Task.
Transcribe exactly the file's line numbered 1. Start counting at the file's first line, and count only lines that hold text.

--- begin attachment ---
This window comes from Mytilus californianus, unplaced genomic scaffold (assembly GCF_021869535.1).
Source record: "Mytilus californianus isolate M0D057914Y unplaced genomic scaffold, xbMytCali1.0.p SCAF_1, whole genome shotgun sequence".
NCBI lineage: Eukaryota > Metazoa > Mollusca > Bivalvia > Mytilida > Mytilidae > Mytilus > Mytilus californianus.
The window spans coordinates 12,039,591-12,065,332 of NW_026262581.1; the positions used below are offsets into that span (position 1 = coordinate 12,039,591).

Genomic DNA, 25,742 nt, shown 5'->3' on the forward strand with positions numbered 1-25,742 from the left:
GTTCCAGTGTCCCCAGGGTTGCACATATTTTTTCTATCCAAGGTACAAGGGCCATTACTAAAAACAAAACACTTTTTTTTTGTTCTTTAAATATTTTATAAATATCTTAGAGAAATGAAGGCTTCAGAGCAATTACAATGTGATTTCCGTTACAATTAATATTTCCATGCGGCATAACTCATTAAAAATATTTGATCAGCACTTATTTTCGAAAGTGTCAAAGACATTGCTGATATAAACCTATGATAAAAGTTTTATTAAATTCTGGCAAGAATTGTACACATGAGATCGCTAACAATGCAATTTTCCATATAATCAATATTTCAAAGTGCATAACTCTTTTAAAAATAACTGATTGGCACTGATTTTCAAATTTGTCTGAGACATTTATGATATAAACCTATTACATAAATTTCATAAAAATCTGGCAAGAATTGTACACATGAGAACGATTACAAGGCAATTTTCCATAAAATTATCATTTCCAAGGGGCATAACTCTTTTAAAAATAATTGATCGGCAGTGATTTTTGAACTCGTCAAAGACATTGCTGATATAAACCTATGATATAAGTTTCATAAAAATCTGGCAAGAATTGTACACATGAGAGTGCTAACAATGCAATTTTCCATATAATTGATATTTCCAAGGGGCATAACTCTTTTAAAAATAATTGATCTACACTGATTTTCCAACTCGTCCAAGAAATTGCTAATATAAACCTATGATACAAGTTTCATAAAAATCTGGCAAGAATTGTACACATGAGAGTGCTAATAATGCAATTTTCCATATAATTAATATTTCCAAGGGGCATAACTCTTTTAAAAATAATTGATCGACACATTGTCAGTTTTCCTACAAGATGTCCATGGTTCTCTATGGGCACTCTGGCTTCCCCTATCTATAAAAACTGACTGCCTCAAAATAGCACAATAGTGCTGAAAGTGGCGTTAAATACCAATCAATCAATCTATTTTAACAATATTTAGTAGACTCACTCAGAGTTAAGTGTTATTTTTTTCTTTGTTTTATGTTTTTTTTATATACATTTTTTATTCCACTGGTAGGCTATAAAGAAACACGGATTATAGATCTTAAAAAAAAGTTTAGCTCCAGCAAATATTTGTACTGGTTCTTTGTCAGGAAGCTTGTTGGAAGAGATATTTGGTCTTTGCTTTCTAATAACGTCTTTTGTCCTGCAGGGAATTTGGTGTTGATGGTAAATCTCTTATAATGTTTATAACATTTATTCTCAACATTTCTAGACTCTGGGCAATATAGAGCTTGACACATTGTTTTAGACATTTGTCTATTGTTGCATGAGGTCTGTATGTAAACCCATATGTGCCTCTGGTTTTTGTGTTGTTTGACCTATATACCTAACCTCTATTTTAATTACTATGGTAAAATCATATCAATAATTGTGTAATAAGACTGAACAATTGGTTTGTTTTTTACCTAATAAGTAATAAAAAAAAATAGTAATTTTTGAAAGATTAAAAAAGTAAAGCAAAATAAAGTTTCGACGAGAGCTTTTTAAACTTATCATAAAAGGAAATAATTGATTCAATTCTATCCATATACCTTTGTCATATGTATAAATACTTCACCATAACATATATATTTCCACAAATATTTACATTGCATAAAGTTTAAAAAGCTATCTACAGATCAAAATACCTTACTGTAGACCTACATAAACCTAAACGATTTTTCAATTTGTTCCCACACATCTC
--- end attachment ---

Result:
This window comes from Mytilus californianus, unplaced genomic scaffold (assembly GCF_021869535.1).